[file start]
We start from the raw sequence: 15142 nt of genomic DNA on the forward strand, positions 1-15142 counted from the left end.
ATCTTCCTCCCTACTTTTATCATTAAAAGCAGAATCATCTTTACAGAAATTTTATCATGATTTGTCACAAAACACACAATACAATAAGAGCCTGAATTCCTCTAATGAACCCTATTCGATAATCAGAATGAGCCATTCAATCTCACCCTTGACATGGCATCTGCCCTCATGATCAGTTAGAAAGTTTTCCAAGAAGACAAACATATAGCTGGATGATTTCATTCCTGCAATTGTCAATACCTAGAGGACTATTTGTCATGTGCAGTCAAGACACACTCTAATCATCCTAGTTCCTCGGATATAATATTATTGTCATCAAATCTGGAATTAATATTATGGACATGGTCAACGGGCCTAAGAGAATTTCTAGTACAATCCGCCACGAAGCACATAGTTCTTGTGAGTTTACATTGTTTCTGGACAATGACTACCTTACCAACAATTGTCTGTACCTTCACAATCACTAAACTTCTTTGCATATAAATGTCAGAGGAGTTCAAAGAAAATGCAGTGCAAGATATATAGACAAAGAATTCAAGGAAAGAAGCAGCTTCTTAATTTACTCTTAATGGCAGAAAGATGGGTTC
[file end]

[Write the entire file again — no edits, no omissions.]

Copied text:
We start from the raw sequence: 15142 nt of genomic DNA on the forward strand, positions 1-15142 counted from the left end.
ATCTTCCTCCCTACTTTTATCATTAAAAGCAGAATCATCTTTACAGAAATTTTATCATGATTTGTCACAAAACACACAATACAATAAGAGCCTGAATTCCTCTAATGAACCCTATTCGATAATCAGAATGAGCCATTCAATCTCACCCTTGACATGGCATCTGCCCTCATGATCAGTTAGAAAGTTTTCCAAGAAGACAAACATATAGCTGGATGATTTCATTCCTGCAATTGTCAATACCTAGAGGACTATTTGTCATGTGCAGTCAAGACACACTCTAATCATCCTAGTTCCTCGGATATAATATTATTGTCATCAAATCTGGAATTAATATTATGGACATGGTCAACGGGCCTAAGAGAATTTCTAGTACAATCCGCCACGAAGCACATAGTTCTTGTGAGTTTACATTGTTTCTGGACAATGACTACCTTACCAACAATTGTCTGTACCTTCACAATCACTAAACTTCTTTGCATATAAATGTCAGAGGAGTTCAAAGAAAATGCAGTGCAAGATATATAGACAAAGAATTCAAGGAAAGAAGCAGCTTCTTAATTTACTCTTAATGGCAGAAAGATGGGTTC